SEVEN PRINCIPLES OF EFFECTIVE DISCIPLINE
What pictures does the word “discipline” bring to mind? You may have grown up with one or more parents whose favorite sentence was, “If you don’t behave, I’m going to have to discipline you”—which meant some hard swats on the rear or an indefinite stay in time-out. Kids raised on this approach may learn to be conscientious and respectful, but mostly they learn that the power to make decisions is reserved for those in authority.
Assuming you’d prefer your children learn to value right action for its own sake, here are a few ideas for nurturing the power of self-discipline.
- Involve your kids, early on, in making household rules. Ask for their input on bedtimes, chore distribution, homework hours, respecting privacy, and consequences for disregarding agreed-upon boundaries. You may worry they’ll demand all the privileges and none of the responsibilities, but this almost never happens in families that value mutual respect. Especially if you implement this principle from the beginning, most kids are eager to be responsible.
- Limit the unequivocal “thou shalts” and “thou shalt nots.” Of course, there are a few areas where the head of the household must hand down unchallengeable decisions. The key word is few. If you try to regulate every aspect of the children’s lives, they’re likely to be paralyzed when faced with the need for independent decisions, or else they’ll develop the habit of breaking rules out of spite.
- Don’t ever lecture. If you’ve “told them something a hundred times,” you’re both lost; insanity is repeatedly doing the same thing while expecting different results. If you talk and talk and talk, you’ll simply be tuned out. Try not to say more than one breath’s worth without pausing to listen for a response.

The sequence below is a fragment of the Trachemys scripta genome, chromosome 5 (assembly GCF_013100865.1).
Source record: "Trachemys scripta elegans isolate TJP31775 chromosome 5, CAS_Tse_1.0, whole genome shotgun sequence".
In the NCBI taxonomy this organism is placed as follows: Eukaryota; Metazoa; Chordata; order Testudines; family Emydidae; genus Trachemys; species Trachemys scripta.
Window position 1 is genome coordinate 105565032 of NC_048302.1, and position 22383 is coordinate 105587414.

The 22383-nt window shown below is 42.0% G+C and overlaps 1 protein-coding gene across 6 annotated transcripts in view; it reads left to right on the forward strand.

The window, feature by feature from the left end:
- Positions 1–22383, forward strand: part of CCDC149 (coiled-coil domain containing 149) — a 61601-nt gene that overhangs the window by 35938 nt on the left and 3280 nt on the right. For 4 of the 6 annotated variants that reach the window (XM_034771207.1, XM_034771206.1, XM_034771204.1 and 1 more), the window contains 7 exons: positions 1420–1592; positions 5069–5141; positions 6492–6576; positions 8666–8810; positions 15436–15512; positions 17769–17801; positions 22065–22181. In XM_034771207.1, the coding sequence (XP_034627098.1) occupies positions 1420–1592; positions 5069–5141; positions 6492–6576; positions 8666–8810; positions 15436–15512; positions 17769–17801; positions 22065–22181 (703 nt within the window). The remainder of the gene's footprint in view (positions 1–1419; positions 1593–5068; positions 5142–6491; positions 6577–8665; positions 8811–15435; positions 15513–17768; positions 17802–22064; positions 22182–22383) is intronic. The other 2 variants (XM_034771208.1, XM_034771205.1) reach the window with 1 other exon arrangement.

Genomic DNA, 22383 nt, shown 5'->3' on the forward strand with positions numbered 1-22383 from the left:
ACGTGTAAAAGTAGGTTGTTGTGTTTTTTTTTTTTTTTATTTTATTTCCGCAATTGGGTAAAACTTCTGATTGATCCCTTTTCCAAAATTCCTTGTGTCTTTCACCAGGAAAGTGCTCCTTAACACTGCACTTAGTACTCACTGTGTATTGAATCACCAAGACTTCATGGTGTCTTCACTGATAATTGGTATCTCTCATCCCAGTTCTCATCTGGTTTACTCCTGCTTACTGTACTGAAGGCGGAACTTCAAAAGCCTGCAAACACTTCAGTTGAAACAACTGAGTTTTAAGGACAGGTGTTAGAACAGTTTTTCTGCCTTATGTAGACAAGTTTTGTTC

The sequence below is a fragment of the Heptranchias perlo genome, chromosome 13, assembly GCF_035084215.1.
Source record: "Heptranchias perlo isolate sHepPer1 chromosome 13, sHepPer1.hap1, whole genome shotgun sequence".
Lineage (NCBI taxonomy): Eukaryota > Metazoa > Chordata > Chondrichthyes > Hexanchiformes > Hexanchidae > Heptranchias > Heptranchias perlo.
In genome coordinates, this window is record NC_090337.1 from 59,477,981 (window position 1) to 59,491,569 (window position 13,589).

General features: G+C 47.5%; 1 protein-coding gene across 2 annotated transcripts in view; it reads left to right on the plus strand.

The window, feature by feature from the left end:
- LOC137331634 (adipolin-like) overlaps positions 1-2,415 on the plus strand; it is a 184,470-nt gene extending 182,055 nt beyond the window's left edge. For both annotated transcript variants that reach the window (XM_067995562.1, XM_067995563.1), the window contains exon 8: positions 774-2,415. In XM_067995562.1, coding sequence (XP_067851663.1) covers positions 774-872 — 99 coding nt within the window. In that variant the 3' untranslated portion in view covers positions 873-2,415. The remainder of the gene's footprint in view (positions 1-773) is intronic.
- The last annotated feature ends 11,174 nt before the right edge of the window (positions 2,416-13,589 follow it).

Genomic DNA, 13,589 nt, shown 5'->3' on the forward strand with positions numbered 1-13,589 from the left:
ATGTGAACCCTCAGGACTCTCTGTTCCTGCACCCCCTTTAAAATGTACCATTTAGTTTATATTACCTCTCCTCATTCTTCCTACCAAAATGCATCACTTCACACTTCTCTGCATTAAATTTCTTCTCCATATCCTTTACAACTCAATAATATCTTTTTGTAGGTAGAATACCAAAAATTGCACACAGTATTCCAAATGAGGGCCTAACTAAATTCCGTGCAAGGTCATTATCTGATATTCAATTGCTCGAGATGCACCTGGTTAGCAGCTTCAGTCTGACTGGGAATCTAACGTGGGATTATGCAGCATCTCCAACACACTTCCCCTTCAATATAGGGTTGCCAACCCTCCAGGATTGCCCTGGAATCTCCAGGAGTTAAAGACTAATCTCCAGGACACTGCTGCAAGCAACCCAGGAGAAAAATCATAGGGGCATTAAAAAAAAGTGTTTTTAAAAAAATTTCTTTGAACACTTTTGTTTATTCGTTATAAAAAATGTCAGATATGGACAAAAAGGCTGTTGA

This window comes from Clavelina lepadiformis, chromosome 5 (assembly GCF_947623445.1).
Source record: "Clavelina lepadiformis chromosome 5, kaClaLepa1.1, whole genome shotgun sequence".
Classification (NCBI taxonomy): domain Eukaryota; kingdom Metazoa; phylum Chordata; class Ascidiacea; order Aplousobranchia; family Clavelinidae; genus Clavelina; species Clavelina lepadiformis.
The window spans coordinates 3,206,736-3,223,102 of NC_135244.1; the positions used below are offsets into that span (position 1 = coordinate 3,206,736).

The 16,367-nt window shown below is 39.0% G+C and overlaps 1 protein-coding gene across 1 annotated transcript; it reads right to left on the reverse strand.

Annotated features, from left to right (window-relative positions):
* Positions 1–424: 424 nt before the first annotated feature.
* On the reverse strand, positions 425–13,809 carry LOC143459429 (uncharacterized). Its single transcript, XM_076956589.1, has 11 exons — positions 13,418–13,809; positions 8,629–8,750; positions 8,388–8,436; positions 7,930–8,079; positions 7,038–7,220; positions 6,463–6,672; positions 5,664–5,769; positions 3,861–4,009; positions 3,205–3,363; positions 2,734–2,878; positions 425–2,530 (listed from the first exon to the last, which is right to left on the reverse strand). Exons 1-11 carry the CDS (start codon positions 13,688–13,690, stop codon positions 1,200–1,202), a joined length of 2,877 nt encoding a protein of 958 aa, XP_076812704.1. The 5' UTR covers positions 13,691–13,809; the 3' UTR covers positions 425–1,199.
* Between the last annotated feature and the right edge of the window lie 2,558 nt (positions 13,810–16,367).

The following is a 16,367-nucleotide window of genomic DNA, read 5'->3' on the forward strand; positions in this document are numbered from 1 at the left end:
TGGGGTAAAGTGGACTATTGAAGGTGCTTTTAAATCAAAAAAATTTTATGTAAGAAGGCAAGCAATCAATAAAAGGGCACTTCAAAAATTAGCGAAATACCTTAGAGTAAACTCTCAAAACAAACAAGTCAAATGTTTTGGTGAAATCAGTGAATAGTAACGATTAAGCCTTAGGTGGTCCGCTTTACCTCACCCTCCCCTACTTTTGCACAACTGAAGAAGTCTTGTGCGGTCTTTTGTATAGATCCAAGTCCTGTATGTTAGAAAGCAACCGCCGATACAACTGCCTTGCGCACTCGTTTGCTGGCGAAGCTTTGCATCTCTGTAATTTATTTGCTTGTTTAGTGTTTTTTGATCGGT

- Always listen to the kids’ point of view. Even where you feel the rule-making responsibility is yours, avoid developing “because I said so” syndrome. You don’t have to let the conversation drag on if the counterargument stops at “I don’t want to,” but you do want your children to feel valued as thinking human beings. And they likely have valuable input for the parent who’s willing to listen.
- Don’t allow complaining, especially behind others’ backs. There’s a difference between healthy disagreement and bitter whining, and well-disciplined people avoid the latter, because “I’m a victim” thinking is the antithesis of mature responsibility.
- Emphasize gratitude. Undisciplined people never feel they have enough, so they develop the habit of impulsively grabbing for more. Self-disciplined people find contentment, and the ability to work for sound priorities, through appreciating what they already have.
- Exemplify self-discipline. If your children see you regularly following foolish impulses, or breaking rules when authority isn’t looking, they will do as you do. The attitude “I’m different from others; I deserve to always have my way” is seriously contagious—and the world can’t afford to have too many people carrying it. Be disciplined yourself, and set an example for your children and the rest of the world.